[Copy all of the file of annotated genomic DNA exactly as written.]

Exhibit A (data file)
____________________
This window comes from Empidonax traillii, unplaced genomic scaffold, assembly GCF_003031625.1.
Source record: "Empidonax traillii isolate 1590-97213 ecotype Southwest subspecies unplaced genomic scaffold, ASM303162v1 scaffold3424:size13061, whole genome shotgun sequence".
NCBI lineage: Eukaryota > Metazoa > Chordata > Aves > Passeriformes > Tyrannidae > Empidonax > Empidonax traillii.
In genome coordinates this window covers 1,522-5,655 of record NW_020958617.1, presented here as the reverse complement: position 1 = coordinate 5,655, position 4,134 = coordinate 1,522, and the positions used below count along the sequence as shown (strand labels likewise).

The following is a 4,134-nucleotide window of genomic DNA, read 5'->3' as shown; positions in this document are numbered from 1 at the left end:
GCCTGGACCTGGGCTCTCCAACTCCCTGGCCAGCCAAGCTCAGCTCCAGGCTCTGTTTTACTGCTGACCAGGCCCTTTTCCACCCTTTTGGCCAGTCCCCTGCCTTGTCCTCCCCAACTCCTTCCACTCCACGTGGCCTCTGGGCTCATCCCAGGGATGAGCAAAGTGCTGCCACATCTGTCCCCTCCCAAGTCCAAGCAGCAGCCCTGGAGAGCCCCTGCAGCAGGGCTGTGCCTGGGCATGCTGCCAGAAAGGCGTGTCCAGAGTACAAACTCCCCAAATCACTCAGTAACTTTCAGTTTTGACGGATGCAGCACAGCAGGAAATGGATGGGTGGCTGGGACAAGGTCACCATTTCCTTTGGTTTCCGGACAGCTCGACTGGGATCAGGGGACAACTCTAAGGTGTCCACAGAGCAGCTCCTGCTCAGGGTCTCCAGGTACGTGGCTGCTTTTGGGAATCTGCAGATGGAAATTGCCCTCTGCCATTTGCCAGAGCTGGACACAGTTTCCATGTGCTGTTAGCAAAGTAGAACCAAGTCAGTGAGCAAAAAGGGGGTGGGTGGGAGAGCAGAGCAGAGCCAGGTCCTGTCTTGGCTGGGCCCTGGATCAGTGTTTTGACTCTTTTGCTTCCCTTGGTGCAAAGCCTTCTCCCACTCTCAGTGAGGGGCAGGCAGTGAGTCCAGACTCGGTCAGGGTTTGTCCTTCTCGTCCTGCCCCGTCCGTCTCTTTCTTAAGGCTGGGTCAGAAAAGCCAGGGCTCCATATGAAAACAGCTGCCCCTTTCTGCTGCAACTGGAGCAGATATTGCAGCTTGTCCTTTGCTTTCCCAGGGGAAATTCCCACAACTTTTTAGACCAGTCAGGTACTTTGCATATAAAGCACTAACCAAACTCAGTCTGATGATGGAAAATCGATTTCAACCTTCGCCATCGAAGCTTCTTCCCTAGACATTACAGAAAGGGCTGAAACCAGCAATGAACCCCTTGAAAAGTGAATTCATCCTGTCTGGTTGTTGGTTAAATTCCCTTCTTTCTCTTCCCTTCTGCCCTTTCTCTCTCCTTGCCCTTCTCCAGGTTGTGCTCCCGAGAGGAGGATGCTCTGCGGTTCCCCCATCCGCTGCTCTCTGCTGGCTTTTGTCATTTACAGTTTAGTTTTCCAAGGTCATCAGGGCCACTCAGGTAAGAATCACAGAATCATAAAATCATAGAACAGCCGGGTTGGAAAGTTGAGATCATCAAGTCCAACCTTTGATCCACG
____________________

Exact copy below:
This window comes from Empidonax traillii, unplaced genomic scaffold, assembly GCF_003031625.1.
Source record: "Empidonax traillii isolate 1590-97213 ecotype Southwest subspecies unplaced genomic scaffold, ASM303162v1 scaffold3424:size13061, whole genome shotgun sequence".
NCBI lineage: Eukaryota > Metazoa > Chordata > Aves > Passeriformes > Tyrannidae > Empidonax > Empidonax traillii.
In genome coordinates this window covers 1,522-5,655 of record NW_020958617.1, presented here as the reverse complement: position 1 = coordinate 5,655, position 4,134 = coordinate 1,522, and the positions used below count along the sequence as shown (strand labels likewise).

The following is a 4,134-nucleotide window of genomic DNA, read 5'->3' as shown; positions in this document are numbered from 1 at the left end:
GCCTGGACCTGGGCTCTCCAACTCCCTGGCCAGCCAAGCTCAGCTCCAGGCTCTGTTTTACTGCTGACCAGGCCCTTTTCCACCCTTTTGGCCAGTCCCCTGCCTTGTCCTCCCCAACTCCTTCCACTCCACGTGGCCTCTGGGCTCATCCCAGGGATGAGCAAAGTGCTGCCACATCTGTCCCCTCCCAAGTCCAAGCAGCAGCCCTGGAGAGCCCCTGCAGCAGGGCTGTGCCTGGGCATGCTGCCAGAAAGGCGTGTCCAGAGTACAAACTCCCCAAATCACTCAGTAACTTTCAGTTTTGACGGATGCAGCACAGCAGGAAATGGATGGGTGGCTGGGACAAGGTCACCATTTCCTTTGGTTTCCGGACAGCTCGACTGGGATCAGGGGACAACTCTAAGGTGTCCACAGAGCAGCTCCTGCTCAGGGTCTCCAGGTACGTGGCTGCTTTTGGGAATCTGCAGATGGAAATTGCCCTCTGCCATTTGCCAGAGCTGGACACAGTTTCCATGTGCTGTTAGCAAAGTAGAACCAAGTCAGTGAGCAAAAAGGGGGTGGGTGGGAGAGCAGAGCAGAGCCAGGTCCTGTCTTGGCTGGGCCCTGGATCAGTGTTTTGACTCTTTTGCTTCCCTTGGTGCAAAGCCTTCTCCCACTCTCAGTGAGGGGCAGGCAGTGAGTCCAGACTCGGTCAGGGTTTGTCCTTCTCGTCCTGCCCCGTCCGTCTCTTTCTTAAGGCTGGGTCAGAAAAGCCAGGGCTCCATATGAAAACAGCTGCCCCTTTCTGCTGCAACTGGAGCAGATATTGCAGCTTGTCCTTTGCTTTCCCAGGGGAAATTCCCACAACTTTTTAGACCAGTCAGGTACTTTGCATATAAAGCACTAACCAAACTCAGTCTGATGATGGAAAATCGATTTCAACCTTCGCCATCGAAGCTTCTTCCCTAGACATTACAGAAAGGGCTGAAACCAGCAATGAACCCCTTGAAAAGTGAATTCATCCTGTCTGGTTGTTGGTTAAATTCCCTTCTTTCTCTTCCCTTCTGCCCTTTCTCTCTCCTTGCCCTTCTCCAGGTTGTGCTCCCGAGAGGAGGATGCTCTGCGGTTCCCCCATCCGCTGCTCTCTGCTGGCTTTTGTCATTTACAGTTTAGTTTTCCAAGGTCATCAGGGCCACTCAGGTAAGAATCACAGAATCATAAAATCATAGAACAGCCGGGTTGGAAAGTTGAGATCATCAAGTCCAACCTTTGATCCACG